Audiences' last chance to see this beloved production may just prove irresistible
Butterfly is possibly the perfect embodiment of the tragic impulse inherent in this fetish. She dies as a rebuke and a resolution of Western ideals of the Orient, simultaneously the victim and agent of a cultural fantasy that can only end in her destruction. That historically it would culminate in the blatant horrors of war seems sadly preordained.
The plot is so pared it almost functions as pure symbolism. Benjamin Franklin Pinkerton [James Egglestone] comes to Japan as an American Naval Officer, and takes for his “wife” the rather spotless geisha Cio-Cio San [Hiromi Omura]. He’s in party mode, but she’s deadly serious. When he abandons her, eventually returning with an American wife [Katherine Wiles], she kills herself in order to maintain her honour.
The opera opens with a discussion of architecture, as Pinkerton explores the house he has just taken a hundred-year lease on. The delights of opening and closing screens seems to hint at the darker purpose to come, as he negotiates nuptials to the fifteen year-old Ciao-Ciao San with marriage broker Goro [Graeme Macfarlane]. The US consul to Nagasaki, Sharpless [the formidable and sympathetic Michael Honeyman] warns Pinkerton that Butterfly will hold fast to this farcical ceremony, and she doesn’t disappoint.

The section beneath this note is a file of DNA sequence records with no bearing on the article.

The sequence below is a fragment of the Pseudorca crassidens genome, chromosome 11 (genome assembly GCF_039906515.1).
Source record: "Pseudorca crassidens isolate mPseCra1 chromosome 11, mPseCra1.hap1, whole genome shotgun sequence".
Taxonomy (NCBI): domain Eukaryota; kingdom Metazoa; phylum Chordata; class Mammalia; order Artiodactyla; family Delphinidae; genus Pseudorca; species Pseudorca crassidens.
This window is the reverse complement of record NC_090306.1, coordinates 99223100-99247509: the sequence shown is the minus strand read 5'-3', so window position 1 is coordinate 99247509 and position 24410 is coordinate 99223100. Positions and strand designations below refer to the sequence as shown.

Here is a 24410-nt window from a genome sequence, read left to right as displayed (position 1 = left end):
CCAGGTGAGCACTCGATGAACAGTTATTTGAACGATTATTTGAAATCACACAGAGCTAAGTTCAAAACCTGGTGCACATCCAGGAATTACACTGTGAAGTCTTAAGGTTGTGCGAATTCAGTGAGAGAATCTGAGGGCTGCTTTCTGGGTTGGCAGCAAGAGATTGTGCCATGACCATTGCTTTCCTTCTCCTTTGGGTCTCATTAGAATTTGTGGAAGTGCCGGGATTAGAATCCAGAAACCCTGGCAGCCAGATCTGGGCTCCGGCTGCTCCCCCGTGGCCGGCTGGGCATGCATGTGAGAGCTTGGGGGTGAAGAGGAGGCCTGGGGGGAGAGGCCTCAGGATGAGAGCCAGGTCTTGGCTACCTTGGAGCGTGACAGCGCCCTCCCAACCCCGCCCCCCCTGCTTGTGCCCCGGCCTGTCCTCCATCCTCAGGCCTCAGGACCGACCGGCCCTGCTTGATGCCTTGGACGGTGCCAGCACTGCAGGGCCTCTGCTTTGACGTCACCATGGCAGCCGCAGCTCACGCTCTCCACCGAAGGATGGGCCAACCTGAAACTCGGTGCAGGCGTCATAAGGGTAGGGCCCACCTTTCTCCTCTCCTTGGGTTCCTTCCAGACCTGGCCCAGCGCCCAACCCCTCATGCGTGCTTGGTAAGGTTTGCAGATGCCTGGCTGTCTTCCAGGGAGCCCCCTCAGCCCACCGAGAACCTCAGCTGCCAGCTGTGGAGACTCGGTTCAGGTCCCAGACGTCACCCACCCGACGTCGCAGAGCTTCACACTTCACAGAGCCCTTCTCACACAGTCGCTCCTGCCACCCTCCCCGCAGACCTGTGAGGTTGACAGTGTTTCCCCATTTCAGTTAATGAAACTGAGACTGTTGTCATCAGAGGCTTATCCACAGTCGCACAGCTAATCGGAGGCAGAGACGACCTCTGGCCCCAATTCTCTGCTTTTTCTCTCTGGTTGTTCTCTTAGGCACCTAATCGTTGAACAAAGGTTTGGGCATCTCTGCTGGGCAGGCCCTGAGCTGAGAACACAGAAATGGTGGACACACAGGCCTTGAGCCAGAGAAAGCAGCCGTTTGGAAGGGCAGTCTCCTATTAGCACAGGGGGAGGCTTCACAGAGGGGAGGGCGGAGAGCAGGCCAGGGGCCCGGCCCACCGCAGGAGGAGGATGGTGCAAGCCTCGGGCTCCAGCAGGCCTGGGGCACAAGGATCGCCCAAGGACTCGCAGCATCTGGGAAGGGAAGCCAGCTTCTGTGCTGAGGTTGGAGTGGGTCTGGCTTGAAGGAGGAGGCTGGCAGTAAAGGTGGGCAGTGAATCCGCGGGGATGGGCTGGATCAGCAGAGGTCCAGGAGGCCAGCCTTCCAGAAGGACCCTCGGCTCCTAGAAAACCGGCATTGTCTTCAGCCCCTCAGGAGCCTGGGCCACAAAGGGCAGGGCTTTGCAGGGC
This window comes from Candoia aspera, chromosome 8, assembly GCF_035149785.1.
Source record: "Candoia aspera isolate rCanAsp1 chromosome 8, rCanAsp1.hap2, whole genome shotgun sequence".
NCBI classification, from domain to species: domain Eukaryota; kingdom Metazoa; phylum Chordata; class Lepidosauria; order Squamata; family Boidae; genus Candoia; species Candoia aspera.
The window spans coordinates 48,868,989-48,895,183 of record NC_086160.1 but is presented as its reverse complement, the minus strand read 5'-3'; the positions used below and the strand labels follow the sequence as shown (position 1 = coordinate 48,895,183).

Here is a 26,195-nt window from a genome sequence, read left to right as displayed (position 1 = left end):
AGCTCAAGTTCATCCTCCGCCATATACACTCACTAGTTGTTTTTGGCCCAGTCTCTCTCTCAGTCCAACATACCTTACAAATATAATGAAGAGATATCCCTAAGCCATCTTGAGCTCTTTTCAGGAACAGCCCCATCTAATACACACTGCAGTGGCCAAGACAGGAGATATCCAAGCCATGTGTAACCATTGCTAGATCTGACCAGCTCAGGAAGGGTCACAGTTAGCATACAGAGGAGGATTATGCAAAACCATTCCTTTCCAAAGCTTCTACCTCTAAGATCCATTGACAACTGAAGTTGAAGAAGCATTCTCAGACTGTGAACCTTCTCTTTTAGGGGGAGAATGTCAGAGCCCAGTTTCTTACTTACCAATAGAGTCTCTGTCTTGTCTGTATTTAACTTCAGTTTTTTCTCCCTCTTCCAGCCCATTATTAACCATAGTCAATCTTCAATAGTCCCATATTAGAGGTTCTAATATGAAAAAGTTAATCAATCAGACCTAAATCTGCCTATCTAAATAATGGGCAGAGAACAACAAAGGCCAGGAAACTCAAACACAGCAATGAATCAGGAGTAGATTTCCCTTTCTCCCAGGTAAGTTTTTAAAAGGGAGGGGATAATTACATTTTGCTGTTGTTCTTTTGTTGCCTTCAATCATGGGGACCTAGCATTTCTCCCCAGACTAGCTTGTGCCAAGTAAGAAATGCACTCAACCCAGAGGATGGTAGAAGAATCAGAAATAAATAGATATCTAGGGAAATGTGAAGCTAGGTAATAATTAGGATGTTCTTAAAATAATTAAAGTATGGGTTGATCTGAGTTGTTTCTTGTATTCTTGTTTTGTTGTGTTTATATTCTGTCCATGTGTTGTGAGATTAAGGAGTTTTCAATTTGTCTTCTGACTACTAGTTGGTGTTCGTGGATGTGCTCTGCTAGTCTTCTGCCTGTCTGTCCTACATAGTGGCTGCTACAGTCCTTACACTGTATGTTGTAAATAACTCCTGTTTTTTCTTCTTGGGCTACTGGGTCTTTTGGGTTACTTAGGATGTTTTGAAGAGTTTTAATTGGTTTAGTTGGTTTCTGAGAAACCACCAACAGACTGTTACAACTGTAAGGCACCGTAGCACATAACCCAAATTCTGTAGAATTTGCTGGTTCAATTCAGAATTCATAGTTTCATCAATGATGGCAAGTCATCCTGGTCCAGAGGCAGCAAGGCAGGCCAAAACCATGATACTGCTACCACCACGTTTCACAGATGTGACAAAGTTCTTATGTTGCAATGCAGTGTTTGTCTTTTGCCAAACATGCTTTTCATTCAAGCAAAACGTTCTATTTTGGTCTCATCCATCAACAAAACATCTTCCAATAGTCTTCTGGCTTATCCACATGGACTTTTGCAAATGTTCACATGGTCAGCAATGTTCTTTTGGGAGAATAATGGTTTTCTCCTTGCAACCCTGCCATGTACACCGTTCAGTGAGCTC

Cultural imperialism acts like a deadly riptide under the calm surfaces of the house’s water features in Madama Butterfly. Moffatt Oxenbould’s production doesn’t strain for emphasis on this point, allowing the horror of Pinkerton’s actions to remain as much a personal failing as a wider political allegory. Egglestone is fine in the role, although vocally stronger and dramatically richer as his bravado slips late in the second act.
Of course, the star of the evening is Omura, and she dazzles in the part, never cloying or abject, even when she is utterly defeated. Her voice is wondrous, and she dominates the massive space in moments of stillness as much as moments of nervous tension. Sian Pendry is also magnificent as her prescient servant Suzuki.
The single-set design, by Peter England and Russell Cohen, stacks up after so many years of wear and tear, although the moments when the set opens out to reveal the stars and moon seem a little sentimental now, skirting the edge of kitsch. The lighting design [Robert Bryan] is magnificent, so attuned to the shifting moods it feels like an extension of the music.
Orchestra Victoria, under the baton of Guillaume Tourniaire, is in lovely form, especially in the more languorous second act. There is delicacy and confidence in the pacing, and the iconic “humming chorus” is gloriously restrained and moving.
This is the last time audiences can see the most successful production in Opera Australia’s history. It’s certainly worth revisiting for the well-versed and jaded, but it’s also the perfect entry point for the uninitiated. Expansive and intimate, powerful and almost impossibly beautiful, the downfall of Madama Butterfly makes for an exquisite evening in the theatre.